HSBC conducted a foreclosure by advertisement and bought the property at the foreclosure sale. When it moved the court for possession of the property the debtor challenged the legitimacy of the foreclosure on the basis that the assignment of the note and mortgage from Wells Fargo to HSBC took place after the note was in default in violation of the terms of the PSA.

    The court began by finding that the debtor challenged HSBC’s ownership of both the note and the mortgage and Michigan law does not allow foreclosure by a party who owns neither the note nor the mortgage. Residential Funding Co. v. Saurman, 490 Mich 909, 805 NW2d 183 (2011).

    The court then turned to the question of whether the debtor had standing to challenge the assignment of the mortgage and note on the basis that it did not conform to the requirements of the PSA. The court found that she did.

    Citing Livonia Property Hldgs v. 12840-12976 Farmington Rd. Hldgs, 717 F.Supp. 2 724, 746 (E.D. Mich 2010), the court recognized an exception under Michigan law, to the rule that only a party or third party beneficiary to a contract may enforce its terms.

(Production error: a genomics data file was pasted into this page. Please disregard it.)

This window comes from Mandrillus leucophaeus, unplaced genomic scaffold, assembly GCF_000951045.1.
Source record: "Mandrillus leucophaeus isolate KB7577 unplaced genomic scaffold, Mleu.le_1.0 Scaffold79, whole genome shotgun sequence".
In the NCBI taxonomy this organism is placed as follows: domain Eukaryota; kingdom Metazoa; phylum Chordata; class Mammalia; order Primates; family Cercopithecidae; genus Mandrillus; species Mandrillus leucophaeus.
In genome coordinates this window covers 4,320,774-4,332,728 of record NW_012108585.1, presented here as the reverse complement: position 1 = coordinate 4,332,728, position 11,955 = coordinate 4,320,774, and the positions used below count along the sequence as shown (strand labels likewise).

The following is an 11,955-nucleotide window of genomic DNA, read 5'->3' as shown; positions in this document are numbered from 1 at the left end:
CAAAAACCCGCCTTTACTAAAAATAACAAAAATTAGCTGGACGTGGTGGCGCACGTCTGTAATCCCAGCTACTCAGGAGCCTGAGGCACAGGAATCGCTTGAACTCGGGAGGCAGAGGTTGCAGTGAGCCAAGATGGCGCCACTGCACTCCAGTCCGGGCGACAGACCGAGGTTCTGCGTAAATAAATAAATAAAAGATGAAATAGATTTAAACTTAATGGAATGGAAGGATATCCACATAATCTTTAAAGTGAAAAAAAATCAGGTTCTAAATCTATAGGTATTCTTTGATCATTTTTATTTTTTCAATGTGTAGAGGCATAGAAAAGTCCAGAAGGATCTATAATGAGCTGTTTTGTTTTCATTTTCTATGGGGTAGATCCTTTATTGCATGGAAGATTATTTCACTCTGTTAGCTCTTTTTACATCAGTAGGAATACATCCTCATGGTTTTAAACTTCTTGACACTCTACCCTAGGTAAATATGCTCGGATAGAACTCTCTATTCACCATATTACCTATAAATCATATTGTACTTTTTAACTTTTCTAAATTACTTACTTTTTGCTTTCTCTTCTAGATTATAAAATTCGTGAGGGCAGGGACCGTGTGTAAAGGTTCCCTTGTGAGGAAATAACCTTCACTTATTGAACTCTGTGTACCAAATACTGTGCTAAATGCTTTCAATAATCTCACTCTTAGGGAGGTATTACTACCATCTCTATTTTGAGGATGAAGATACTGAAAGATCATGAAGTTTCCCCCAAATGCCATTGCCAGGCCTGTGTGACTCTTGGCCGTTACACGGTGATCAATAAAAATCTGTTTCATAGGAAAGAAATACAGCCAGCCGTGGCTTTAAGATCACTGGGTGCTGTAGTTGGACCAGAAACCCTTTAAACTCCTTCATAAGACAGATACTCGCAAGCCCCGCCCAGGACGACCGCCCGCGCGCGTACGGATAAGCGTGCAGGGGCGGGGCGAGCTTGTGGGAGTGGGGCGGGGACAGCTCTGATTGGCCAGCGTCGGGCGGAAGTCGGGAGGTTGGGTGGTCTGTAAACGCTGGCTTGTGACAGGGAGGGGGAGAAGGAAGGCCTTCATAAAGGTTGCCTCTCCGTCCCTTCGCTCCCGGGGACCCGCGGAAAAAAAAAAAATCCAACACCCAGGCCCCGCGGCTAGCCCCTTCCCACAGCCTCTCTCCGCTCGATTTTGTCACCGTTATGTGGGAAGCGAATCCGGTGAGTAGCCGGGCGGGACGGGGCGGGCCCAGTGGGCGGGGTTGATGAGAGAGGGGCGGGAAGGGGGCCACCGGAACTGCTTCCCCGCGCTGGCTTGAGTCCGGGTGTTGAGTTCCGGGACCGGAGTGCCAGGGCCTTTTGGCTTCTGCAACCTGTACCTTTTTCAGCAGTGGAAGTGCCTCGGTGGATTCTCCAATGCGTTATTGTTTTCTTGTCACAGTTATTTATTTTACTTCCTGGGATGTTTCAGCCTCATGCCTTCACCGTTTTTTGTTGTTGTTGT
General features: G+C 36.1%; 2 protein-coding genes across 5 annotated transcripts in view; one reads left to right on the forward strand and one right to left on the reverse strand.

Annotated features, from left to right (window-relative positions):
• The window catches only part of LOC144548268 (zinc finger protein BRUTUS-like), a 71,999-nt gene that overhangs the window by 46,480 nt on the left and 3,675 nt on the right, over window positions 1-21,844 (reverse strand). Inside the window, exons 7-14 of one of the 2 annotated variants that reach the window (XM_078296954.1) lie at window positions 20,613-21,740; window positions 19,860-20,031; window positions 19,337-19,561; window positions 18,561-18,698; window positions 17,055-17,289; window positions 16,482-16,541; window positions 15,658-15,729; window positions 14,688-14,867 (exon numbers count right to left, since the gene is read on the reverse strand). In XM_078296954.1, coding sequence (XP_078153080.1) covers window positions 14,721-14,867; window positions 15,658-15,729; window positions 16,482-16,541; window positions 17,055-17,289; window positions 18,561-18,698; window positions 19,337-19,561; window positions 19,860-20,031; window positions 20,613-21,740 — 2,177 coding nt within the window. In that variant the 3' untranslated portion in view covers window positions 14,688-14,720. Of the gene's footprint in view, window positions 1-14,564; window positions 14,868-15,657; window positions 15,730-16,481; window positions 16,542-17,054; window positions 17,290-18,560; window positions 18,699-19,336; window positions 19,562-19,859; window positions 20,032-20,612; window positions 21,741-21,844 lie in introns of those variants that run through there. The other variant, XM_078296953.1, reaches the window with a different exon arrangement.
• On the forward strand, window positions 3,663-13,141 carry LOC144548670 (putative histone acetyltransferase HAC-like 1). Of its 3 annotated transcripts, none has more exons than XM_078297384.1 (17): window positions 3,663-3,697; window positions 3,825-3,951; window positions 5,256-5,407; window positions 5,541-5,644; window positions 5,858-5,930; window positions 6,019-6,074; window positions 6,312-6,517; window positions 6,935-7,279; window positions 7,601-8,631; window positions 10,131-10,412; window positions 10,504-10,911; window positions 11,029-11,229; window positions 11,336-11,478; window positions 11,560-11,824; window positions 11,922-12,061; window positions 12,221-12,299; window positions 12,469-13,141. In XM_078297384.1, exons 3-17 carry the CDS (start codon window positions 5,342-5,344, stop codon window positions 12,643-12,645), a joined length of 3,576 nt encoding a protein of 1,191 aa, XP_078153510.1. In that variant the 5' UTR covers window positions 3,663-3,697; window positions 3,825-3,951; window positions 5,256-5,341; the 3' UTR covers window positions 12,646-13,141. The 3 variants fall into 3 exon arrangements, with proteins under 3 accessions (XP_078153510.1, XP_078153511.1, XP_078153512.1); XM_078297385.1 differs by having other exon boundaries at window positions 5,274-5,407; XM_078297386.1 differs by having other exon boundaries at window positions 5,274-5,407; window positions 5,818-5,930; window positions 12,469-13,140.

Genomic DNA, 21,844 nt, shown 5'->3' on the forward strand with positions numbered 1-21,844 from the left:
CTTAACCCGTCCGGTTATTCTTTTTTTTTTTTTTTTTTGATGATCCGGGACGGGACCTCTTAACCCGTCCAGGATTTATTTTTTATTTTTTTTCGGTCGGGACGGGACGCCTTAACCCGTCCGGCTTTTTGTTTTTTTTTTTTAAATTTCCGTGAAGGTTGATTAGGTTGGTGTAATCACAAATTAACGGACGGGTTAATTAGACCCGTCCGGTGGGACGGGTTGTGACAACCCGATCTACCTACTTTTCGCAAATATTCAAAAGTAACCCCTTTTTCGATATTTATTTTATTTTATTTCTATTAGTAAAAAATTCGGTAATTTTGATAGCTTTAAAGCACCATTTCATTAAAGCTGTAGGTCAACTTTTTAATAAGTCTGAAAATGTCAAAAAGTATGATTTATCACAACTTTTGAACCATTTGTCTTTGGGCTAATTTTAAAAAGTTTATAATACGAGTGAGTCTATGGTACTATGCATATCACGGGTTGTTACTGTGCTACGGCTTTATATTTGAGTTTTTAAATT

Under that case, a debtor may protect herself from the threat of having to pay the same debt twice by raising as a defense the assignee’s lack of title.

    The court distinguished the holdings of others courts that found that mortgagors lack standing to enforce the terms of the PSA on the basis that those cases relied on state law that did not permit a debtor to challenge an assignment. Michigan, by contrast, does not preclude that challenge and because the debtor suffered an injury from the allegedly invalid assignment, she had standing under state law to raise failure to comply with the PSA as a defense to the foreclosure.

    While the court framed the issue as one involving the borrower’s right to challenge compliance with the PSA, in fact the debtor is not, in most cases, attempting to enforce the PSA.